How to Make Farmhouse Style Mason Jar Citronella Candles |

Melt the wax in a double boiler (I used a oven safe bowl over a pot of boiling water) until all the pieces are liquid.  It looks kind of like olive oil!  Let it cool for a few minutes.

How to Make Farmhouse Style Mason Jar Citronella Candles |

Add the citronella essential oil.  I used about 75-80 drops per pound of wax.  Stir well, and let it cool for a few more minutes.

Warm the glass measuring cup (with a spout) in the microwave for 3-5 minutes while the wax is cooling (or even start it when you add the oil).  A spout means way less mess, and warming it means the hot wax won’t immediately solidify once you transfer it to the measuring cup.  Believe me…I learned this the hard way, and it’s a super important step!!  It makes it SO much easier!

Transfer the melted wax from the bowl/double boiler to the warm measuring cup, then use the measuring cup to pour the wax into the jars. Either wrap each wick around a pencil, or tape it to the side, so the wick will stay straight while the wax is hardening.

How to Make Farmhouse Style Mason Jar Citronella Candles |

Let the candles sit until the wax has hardened, then trim the wicks to about 1/2 above the candle. Now you have the cutest Mason Jar Citronella Candles!! I love love using them on summer nights especially, and they look adorable out on our patio table, or even out by the fire pit on our picnic table.

How to Make Farmhouse Style Mason Jar Citronella Candles |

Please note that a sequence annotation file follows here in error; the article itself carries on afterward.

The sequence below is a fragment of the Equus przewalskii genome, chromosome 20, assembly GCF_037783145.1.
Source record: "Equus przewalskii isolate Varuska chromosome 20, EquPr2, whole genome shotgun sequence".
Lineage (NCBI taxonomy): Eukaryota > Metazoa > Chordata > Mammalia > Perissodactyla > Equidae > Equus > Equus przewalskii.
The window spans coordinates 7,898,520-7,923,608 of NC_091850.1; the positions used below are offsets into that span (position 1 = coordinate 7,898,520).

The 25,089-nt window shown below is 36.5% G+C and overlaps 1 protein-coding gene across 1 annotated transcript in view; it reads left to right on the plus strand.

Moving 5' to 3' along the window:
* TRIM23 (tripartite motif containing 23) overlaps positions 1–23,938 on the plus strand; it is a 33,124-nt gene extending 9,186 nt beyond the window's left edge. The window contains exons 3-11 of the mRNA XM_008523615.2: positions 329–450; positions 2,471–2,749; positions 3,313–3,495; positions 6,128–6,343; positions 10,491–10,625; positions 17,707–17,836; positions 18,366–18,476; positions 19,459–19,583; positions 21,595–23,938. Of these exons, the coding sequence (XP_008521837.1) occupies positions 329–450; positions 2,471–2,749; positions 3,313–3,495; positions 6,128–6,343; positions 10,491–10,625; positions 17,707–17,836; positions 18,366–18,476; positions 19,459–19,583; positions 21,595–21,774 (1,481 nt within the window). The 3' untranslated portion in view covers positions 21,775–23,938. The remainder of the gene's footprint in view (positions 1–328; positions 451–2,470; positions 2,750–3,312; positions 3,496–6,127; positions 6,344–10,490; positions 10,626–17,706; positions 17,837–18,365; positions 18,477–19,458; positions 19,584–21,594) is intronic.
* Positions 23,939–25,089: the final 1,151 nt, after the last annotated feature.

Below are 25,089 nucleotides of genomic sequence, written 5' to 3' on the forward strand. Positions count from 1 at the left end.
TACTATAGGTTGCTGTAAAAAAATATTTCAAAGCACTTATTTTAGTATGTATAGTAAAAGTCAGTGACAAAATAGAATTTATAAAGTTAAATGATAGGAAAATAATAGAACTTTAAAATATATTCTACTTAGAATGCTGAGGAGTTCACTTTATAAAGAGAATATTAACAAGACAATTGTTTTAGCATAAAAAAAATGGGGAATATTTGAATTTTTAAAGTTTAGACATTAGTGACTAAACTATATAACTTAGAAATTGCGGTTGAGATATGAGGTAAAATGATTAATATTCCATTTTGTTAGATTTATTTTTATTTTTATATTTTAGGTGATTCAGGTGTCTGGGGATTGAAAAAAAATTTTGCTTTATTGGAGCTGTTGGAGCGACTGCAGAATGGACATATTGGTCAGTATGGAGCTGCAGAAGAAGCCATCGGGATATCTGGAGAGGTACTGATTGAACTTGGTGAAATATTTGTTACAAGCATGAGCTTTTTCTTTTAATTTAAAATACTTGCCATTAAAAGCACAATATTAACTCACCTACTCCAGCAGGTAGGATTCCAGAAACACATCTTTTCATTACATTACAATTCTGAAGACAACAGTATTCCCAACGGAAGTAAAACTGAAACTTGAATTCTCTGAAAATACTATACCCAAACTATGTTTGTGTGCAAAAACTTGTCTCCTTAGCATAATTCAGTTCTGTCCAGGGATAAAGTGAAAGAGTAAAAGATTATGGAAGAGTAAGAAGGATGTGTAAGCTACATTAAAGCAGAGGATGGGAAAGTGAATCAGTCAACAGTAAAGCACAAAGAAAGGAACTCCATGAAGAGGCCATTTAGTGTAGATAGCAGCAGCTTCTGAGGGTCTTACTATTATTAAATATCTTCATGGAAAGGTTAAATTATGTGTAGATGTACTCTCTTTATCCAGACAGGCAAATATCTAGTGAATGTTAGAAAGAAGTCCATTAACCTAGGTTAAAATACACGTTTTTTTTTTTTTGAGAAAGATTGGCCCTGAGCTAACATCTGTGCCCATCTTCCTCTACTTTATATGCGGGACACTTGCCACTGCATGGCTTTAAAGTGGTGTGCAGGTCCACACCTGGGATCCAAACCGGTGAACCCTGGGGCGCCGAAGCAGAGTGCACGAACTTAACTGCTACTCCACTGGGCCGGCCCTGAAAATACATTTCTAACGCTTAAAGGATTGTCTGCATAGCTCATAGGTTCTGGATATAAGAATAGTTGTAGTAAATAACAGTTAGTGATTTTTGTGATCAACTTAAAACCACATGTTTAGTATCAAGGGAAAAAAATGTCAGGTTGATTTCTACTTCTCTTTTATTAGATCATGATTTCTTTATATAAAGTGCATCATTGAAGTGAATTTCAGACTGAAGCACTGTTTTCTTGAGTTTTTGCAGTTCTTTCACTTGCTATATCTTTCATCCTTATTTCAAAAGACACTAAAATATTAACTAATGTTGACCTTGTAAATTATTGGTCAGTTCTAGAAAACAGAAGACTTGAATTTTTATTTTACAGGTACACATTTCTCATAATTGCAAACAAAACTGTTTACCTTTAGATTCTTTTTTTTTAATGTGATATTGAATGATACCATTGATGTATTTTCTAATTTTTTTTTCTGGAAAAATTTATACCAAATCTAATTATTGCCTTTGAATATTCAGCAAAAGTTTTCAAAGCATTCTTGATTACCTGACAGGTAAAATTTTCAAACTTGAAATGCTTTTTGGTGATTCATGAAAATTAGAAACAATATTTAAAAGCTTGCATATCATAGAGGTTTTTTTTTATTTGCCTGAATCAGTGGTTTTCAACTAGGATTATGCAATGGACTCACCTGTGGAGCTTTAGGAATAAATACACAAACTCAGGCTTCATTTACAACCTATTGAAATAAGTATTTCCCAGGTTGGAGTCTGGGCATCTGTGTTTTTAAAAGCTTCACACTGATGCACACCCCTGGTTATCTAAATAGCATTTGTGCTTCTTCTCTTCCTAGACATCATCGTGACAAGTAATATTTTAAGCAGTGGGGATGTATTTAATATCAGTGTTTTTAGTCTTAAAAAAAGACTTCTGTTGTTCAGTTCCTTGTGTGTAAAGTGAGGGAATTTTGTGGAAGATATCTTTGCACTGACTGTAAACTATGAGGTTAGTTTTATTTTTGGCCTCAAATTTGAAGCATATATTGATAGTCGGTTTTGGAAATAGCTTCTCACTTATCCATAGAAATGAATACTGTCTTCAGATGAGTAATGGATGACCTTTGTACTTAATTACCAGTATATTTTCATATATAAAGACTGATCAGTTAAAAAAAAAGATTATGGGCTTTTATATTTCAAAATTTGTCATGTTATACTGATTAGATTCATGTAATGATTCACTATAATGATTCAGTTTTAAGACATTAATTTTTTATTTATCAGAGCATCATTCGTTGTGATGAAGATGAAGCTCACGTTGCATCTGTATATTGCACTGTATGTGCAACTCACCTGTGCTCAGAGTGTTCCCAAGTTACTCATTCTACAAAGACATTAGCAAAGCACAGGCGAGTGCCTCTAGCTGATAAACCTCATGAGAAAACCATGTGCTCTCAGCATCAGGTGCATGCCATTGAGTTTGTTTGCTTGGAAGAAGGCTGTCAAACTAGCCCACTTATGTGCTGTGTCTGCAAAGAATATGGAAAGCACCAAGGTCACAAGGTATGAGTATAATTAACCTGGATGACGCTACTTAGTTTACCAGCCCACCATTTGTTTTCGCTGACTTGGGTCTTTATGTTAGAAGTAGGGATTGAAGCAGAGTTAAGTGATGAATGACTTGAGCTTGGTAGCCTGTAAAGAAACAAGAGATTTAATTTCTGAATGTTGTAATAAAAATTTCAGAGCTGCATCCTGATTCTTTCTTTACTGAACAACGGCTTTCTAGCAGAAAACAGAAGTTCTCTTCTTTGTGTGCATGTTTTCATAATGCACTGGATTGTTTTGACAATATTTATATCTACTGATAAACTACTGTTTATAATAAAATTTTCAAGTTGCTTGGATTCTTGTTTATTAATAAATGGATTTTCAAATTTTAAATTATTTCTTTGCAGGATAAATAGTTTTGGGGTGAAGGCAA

We are ready for a bug-free summer!!

Some other fun summer & backyard ideas you might enjoy…

DIY Tetherball…for half the cost! 

DIY Backyard Ideas for Kids

DIY Mason Jar Citronella Candle

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    1. Found some. I know it’s summer and you may not respond much. I also thought I’d mention that I bought a used crock pot at St. Vinnies’s and a glass tall pitcher with a pour spout…..super cheap so I don’t have to use my household items for this project. Now I have a “craft crock pot and pitcher” :)))))))

    2. Glad you found some! I do have the link in my supplies list to the place where I got mine too.

    1. I found it on Amazon! I linked to it under the Supplies section in my post. :)

  1. You never cease to amaze me. Your ideas, talent,patience and your forever “cute”decor diy projects !!!!! Your family is blessed beyond measure to have you as their Mama/ wife…….

    1. Oh my gosh, Debbie, thank you SO much! That was the sweetest compliment, and I so appreciate it. How kind you are! You made my day!! Thank YOU for reading and following, it means so much! xoxo

  2. How long do these mason jar citronella candles burn for? Ps. Thank you so much for this post, so cute!!!

    1. Oh, gosh–I haven’t added up all the times we’ve been outside and specifically how long they’ve lasted. I should have! But if I had to guess, I would say 8-10 hours or so.